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Vegan Katsu Curry with Tofu, Wagamama Copycat

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Two plates of vegan katsu curry with tofu and salad.

Hello, it’s the hottest new recipe in town! This katsu curry with tofu isn’t just a Wagamama katsu copycat — it’s better. For those days when you want to cozy up at home with a fakeaway, or you can’t bring yourself to spend on restaurants and takeouts, this inviting tofu katsu curry comes to the rescue. 

All the hallmark characteristics of a lip-smackingly good katsu curry are here. There’s dense and meaty tofu, which perfectly mimics the texture of chicken, breaded in an impossibly crisp cornflake mixture that brings the crunch. 

Then there’s the katsu curry sauce: a silky smooth and creamy affair punctured with hints of complex spice and sweetness. It coats the fried tofu, making each bite heavenly. Trust me, you won’t want to revert to the restaurant dish after trying this tofu katsu curry from scratch. 

And the best news of all? It’s ready in less than 30 minutes, the recipe is straightforward (even for beginners!), and I also give the option to air-fry or bake the katsu tofu. 

If you’re like me and you’ve been obsessed with tofu recipes lately, you might like some of my other creations! Starting with homemade tofu that’s better than storebought and only needs two ingredients (yes, really!) — that you can use to make these delicious dishes: Vegan fish and chips made from marinated tofish, tofu satay curry, a classic cross between traditional Indonesian and takeaway style that’s creamy, spicy, and peanut-y, or this unbelievably good tofu katsu curry. 

Alright, let’s get into the details of what’s about to become your new favorite recipe! 

Chopsticks holding a piece of breaded tofu katsu.

What is Tofu Katsu Curry?

Katsu curry is a world-renowned Japanese dish. The name comes from the recipe “tonkatsu,” a breaded pork cutlet. Nowadays, people make cutlets from numerous ingredients: vegan sweet potato katsu, aubergine katsu, pumpkin katsu curry, and this katsu curry made from tofu! 

The next component of this dish is the katsu curry sauce, an aromatic, sweet, and mildly spicy thick sauce made from carrots, onions, curry powder, and a few other ingredients. For such a rich flavor payout, it’s ridiculously simple to cook.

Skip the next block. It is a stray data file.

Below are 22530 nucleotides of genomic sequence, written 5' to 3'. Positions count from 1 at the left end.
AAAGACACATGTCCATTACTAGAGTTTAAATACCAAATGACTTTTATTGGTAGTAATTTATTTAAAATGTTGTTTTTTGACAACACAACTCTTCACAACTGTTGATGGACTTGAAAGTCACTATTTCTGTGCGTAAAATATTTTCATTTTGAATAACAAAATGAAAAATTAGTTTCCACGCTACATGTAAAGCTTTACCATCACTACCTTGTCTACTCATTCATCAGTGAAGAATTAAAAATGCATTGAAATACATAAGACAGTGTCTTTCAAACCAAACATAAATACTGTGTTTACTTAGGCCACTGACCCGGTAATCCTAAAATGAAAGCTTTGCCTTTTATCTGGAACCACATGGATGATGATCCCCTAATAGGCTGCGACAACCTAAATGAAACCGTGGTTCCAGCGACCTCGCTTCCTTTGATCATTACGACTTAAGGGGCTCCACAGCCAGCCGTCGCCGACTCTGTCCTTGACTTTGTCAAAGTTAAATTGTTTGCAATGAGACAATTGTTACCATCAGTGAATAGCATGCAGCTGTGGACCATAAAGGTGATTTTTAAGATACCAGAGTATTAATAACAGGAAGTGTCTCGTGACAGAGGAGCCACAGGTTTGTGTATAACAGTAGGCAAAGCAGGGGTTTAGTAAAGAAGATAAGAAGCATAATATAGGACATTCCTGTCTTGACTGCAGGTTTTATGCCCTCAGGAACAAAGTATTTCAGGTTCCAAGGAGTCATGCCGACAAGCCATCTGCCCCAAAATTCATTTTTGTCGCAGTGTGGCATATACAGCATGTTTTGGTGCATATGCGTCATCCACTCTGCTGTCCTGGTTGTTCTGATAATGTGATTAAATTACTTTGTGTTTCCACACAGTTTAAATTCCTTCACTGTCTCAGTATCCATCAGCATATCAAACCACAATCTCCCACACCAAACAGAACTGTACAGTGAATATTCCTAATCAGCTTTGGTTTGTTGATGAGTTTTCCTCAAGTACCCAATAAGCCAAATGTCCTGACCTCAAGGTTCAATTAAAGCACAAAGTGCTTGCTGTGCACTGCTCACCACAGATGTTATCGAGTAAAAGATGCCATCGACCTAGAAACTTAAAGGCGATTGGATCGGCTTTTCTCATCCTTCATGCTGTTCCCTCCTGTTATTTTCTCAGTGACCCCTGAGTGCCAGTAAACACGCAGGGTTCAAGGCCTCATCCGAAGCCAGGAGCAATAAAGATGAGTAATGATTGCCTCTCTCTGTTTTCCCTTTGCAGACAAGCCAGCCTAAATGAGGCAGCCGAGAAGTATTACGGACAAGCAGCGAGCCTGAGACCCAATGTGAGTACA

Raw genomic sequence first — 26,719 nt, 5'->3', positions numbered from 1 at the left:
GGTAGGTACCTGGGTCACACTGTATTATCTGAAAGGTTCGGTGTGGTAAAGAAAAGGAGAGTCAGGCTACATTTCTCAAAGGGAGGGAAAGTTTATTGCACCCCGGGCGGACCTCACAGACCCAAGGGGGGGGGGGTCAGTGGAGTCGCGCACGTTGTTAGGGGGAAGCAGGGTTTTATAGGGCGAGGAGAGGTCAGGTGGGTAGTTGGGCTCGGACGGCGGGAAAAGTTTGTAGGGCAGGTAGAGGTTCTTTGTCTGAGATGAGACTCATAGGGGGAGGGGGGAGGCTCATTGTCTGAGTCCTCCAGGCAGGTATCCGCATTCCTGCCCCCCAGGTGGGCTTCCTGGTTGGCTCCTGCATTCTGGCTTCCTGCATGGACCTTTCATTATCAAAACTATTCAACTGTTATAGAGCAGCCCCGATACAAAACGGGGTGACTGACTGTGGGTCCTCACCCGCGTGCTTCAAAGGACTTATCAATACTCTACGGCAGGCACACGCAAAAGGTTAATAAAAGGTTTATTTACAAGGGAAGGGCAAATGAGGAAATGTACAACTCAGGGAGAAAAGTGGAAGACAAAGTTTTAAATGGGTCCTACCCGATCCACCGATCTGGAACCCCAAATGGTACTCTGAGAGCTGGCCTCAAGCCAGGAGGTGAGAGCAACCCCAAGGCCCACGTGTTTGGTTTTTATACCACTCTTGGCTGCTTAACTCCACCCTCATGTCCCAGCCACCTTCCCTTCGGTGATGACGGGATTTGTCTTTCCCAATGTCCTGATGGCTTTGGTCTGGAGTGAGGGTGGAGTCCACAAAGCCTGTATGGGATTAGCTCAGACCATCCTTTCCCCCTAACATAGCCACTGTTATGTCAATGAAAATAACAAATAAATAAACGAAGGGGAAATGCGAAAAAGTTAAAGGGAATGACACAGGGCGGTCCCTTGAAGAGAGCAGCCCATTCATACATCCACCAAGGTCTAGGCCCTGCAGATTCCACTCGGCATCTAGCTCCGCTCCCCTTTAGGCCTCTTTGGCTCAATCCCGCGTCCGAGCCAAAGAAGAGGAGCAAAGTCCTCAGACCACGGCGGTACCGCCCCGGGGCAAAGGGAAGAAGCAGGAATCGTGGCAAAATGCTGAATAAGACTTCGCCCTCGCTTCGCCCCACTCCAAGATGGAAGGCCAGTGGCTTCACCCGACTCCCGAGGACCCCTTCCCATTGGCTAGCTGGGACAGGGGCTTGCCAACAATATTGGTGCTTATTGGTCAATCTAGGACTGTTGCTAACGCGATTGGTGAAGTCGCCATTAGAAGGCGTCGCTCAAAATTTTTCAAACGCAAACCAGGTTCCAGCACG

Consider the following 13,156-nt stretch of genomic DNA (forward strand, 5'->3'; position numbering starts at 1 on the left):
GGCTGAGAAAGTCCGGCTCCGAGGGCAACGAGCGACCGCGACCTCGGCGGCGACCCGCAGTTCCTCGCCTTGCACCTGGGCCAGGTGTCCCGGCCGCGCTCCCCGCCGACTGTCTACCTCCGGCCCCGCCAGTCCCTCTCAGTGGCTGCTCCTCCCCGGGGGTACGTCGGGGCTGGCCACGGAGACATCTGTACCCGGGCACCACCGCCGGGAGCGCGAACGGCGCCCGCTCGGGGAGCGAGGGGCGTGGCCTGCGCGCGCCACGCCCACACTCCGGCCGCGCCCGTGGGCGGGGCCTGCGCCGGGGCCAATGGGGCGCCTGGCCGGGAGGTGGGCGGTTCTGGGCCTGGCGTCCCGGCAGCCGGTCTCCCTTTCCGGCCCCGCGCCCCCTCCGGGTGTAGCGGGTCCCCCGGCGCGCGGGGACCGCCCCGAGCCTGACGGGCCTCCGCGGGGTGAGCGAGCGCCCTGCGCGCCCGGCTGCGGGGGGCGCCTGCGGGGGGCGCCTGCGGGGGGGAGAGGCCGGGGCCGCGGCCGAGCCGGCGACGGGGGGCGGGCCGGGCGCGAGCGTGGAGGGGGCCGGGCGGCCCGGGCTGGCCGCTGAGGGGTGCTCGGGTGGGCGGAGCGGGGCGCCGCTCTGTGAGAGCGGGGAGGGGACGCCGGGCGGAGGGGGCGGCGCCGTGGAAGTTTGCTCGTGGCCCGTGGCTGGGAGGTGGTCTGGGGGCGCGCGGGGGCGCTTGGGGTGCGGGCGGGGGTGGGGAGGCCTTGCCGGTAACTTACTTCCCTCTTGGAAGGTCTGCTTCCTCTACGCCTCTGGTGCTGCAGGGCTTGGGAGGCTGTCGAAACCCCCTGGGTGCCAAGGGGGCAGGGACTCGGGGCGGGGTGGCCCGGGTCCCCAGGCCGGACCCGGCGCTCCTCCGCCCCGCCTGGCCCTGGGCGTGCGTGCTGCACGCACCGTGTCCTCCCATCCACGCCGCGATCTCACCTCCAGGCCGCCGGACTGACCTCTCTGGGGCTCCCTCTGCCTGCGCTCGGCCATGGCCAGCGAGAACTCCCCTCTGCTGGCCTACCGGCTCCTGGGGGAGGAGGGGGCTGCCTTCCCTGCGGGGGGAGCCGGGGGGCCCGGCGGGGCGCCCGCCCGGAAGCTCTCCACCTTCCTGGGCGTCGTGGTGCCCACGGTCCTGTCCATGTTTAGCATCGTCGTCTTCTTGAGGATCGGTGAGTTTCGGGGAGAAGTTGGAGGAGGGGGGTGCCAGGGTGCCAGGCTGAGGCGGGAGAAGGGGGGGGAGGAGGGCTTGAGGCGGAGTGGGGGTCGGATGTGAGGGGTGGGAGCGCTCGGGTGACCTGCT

Once you pair these two components together, the result is this tantalizing tofu katsu curry. Trust me, it’s so good that no one is able to resist getting seconds — and my recipe is extra tasty.  

Where Does Katsu Curry Come From?

Katsu curry is one of the most famous curry recipes from Japan. It has a fascinating history — have you ever wondered why curry is so well-known in Japan? 

Well, it’s all thanks to the British. During the late 1800s, British Navy officers brought “curry powder,” an aromatic spice mix, to Japan. At this time, India was under British colonial rule, and British soldiers were intrigued by the essential spices of Indian cooking, leading them to spread the ingredients far and wide. 

Over time, Japanese people adopted curry into their regular diets. Hence, neither katsu nor curry are native to Japan (tonkatsu is an adaptation of French meat cutlets) but have become a national dish. 

Funnily enough, katsu curry is now incredibly popular in Britain, leading to a full-circle moment! And if you’ve been wondering how to make katsu curry like Wagamama, you’re in the right place. 

When was Katsu Curry Invented?

According to documented claims, the head chef of Ginza Swiss, a yōshoku restaurant (eatery serving Western-inspired foods), invented katsu curry in 1948. A famous patron, renowned baseball player Shigeru Chiba, asked for tonkatsu (a crispy pork cutlet) and katsu curry on the same plate, hence the invention of katsu curry. Thank you, Shigeru Chiba!

Over time, many adaptations of katsu curry have evolved, including this vegan katsu curry with tofu.

Katsu curry with tofu and salad on a plate with chopsticks.

Why is Katsu Curry So Popular?

Everyone is crazy for this tofu katsu curry! With chain restaurants like Yo! Sushi and Wagamama popularising the Japanese recipe, it’s no wonder everyone in the U.K. can’t wait to make katsu curry from scratch. 

Compared to Indian curries like misal pav or bharli vangi, katsu curry is much milder and creamier, appealing to a broader group of people. Even children love to eat katsu curry, thanks to its sweet overtones and moreish, crispy tofu! 

Katsu Curry vs Katsudon

While katsu curry is a dish comprising a crispy cutlet served over rice and topped with sweet, mildly spicy, and velvety sauce, katsudon is entirely different.

Katsudon combines two beloved Japanese dishes; “tonkatsu,” a pork cutlet, and “donburi,” a rice bowl. The base is a bed of fluffy steamed rice, topped with a katsu (cutlet) cooked in a savory, umami-packed, subtly sweet dash broth with onions. We pour egg over the katsu right at the end, so it just sets, and then serve the whole thing over the rice.